But, however robust the oil companies may be, Indonesia's economy is still very vulnerable to this latest shock.

"I do believe it's a threat to Indonesia's ongoing recovery," says the World Bank's Mr Steer.

President Megawati Sukarnoputri
Everyone is watching for Megawati's response
The Asian financial crisis of 1997-1998 and Indonesia's tumultuous transformation from autocratic rule to a fledgling democracy hammered the economy.

The World Bank has attempted to nurse the country back to health and was recently encouraged by a "slow" recovery.

Economic growth picked up in 2000 at nearly 5%, before slowing to 3.3% in 2001.

This year the economy was forecast to expand at almost 4%, but Mr Steer says that the Bali bombing and subsequent drop-off in tourism could knock off about 1%.

"It's very bad news for the economy - it couldn't come at a worse time," adds SOAS' Dr Pincus.

"Exports are down and investment is very low."

Megawati's moment

But the real concern will be the impact on Indonesian consumers, who may decide to keep their wallets firmly in their pockets with the threat of more violence and general economic uncertainty.

Indonesian Security Minister Susilo Bambang Yudhoyono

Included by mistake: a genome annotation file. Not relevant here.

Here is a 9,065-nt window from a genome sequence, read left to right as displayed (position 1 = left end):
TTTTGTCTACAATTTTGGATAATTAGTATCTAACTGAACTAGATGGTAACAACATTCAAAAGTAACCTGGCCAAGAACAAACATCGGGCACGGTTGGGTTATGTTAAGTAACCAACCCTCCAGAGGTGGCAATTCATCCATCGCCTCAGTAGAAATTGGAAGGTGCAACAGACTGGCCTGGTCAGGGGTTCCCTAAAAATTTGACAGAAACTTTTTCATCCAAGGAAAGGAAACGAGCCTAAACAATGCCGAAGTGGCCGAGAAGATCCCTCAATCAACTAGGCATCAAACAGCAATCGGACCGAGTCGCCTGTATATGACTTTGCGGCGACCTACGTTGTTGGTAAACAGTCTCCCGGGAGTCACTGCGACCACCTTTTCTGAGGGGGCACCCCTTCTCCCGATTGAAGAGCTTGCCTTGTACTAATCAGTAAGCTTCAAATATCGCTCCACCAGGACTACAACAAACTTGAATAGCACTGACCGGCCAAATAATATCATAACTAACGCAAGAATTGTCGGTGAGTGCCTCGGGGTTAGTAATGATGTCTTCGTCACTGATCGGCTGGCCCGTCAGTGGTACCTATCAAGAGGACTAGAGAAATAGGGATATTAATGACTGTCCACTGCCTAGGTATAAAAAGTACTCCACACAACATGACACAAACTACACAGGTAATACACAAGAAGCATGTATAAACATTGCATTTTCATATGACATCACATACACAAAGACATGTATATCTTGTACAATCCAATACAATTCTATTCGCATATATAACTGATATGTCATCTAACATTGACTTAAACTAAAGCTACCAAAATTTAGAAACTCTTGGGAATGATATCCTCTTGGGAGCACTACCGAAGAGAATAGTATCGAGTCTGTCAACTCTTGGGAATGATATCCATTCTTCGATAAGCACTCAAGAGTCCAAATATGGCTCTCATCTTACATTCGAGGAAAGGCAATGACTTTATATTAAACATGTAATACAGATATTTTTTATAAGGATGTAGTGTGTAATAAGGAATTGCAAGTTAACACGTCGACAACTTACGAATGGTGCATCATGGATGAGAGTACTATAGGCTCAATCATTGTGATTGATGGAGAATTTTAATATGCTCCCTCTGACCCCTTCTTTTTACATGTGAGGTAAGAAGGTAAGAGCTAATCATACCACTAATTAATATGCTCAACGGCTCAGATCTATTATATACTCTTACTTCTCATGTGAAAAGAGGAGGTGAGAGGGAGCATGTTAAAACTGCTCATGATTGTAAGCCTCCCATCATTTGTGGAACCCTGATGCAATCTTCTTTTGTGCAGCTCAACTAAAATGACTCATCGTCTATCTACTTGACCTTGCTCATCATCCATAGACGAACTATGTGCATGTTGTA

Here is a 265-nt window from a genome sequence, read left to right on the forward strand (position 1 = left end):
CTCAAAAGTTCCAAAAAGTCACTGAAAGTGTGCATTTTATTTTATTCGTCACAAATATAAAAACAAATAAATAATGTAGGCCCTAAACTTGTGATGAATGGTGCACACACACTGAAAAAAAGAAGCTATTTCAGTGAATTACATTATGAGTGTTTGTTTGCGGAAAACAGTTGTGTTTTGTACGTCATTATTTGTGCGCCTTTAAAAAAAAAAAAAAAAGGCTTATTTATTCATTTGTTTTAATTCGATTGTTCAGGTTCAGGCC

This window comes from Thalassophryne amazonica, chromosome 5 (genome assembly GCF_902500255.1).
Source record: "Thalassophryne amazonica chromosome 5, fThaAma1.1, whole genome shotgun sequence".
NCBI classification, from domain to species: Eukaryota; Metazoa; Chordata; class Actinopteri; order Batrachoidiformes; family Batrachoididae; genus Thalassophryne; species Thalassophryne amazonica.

The Security Minister is keyed up to act
"The growth Indonesia enjoyed has been consumer-led and there is evidence that was already petering out," says Mr Steer.

"You could argue that this will tip the balance."

Most agree that Indonesia's fate hinges on the resolve of its president, Megawati Sukarnoputri, and her ability to restore confidence.

"The worst-case scenario will be if we don't see any legitimate security response from the government," says John Green, a political analyst at the consulting and advisory firm, Eurasia, in New York.

"In the past Megawati has been a notoriously inactive and impassive personality."

'A very energetic spirit'

However, there are hopes that the scale of the Bali bombing, relative to previous attacks in the country, will spur the government into action.

"Until now security was not taken seriously enough at the political level," says one observer in Jakarta.

"This has woken up the government and broken the opposition.

"The Security Minister Susilo Bambang Yudhoyono is almost delighted that no one can deny there is a problem anymore."

The World Bank's Mr Steer is also optimistic that the new momentum will yield economic reform.

"We are working closely with the government and we see a very positive attitude - it is not cheerful - but the government is in a very energetic spirit."

Certainly, while the identity of the bombers behind the Bali tragedy remains murky, investors will be looking for maximum reassurance.

And in the many cities like Jakarta and Balikpapan, many more people will be hoping to resume normal life again - or at least as normal as it gets in Indonesia.

Graph to show investment and GDP rates in Indonesia

Graph to show export and import levels in Indonesia

Key stories